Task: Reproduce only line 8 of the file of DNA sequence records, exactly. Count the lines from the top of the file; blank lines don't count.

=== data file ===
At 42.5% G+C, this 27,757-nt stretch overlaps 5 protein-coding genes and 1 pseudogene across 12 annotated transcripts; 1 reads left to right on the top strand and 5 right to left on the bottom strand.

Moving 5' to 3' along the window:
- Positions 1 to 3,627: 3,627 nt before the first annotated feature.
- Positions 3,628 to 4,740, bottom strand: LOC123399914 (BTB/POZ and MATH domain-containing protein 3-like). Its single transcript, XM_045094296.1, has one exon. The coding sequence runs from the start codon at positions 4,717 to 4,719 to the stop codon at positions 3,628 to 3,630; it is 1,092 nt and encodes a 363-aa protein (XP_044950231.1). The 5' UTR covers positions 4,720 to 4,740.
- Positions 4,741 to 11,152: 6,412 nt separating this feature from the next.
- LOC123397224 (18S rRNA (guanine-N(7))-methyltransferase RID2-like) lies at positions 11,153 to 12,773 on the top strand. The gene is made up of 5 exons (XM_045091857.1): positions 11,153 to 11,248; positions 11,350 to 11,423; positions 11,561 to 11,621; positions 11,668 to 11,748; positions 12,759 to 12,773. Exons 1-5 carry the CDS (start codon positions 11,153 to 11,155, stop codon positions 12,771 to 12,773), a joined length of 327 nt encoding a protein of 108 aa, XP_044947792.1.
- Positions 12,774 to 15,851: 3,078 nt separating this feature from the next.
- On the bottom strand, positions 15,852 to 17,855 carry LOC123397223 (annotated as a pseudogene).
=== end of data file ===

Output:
- On the bottom strand, positions 15,852 to 17,855 carry LOC123397223 (annotated as a pseudogene).